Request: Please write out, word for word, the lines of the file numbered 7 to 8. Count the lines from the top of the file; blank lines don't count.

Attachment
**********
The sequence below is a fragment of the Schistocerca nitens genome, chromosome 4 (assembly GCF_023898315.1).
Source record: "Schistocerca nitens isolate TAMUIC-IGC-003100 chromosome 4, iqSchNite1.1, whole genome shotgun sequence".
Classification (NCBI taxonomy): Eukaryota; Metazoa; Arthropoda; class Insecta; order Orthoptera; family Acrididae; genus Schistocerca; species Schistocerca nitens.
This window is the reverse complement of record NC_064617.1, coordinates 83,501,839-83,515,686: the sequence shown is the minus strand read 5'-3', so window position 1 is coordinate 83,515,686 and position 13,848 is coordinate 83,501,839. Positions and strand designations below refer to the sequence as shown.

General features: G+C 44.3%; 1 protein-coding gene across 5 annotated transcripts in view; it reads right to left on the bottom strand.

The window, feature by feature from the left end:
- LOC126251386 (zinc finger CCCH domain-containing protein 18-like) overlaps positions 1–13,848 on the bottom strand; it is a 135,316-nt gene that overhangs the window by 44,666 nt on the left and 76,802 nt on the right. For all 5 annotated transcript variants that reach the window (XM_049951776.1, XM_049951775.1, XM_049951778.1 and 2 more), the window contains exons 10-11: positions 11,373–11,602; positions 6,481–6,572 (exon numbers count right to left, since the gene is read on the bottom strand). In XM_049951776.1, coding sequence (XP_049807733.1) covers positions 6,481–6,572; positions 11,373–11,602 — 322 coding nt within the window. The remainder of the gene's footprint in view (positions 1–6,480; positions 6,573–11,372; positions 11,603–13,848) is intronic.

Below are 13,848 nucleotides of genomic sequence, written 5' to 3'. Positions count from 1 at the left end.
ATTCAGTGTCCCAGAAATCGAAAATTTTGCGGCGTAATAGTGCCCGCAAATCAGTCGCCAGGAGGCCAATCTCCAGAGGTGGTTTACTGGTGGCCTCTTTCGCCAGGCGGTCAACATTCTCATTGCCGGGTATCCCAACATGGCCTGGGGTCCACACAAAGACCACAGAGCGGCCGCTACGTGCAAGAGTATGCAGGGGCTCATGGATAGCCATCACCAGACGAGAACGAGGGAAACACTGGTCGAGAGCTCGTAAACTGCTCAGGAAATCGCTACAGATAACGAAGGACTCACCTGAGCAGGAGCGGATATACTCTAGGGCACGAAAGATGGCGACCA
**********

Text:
- LOC126251386 (zinc finger CCCH domain-containing protein 18-like) overlaps positions 1–13,848 on the bottom strand; it is a 135,316-nt gene that overhangs the window by 44,666 nt on the left and 76,802 nt on the right. For all 5 annotated transcript variants that reach the window (XM_049951776.1, XM_049951775.1, XM_049951778.1 and 2 more), the window contains exons 10-11: positions 11,373–11,602; positions 6,481–6,572 (exon numbers count right to left, since the gene is read on the bottom strand). In XM_049951776.1, coding sequence (XP_049807733.1) covers positions 6,481–6,572; positions 11,373–11,602 — 322 coding nt within the window. The remainder of the gene's footprint in view (positions 1–6,480; positions 6,573–11,372; positions 11,603–13,848) is intronic.

Below are 13,848 nucleotides of genomic sequence, written 5' to 3'. Positions count from 1 at the left end.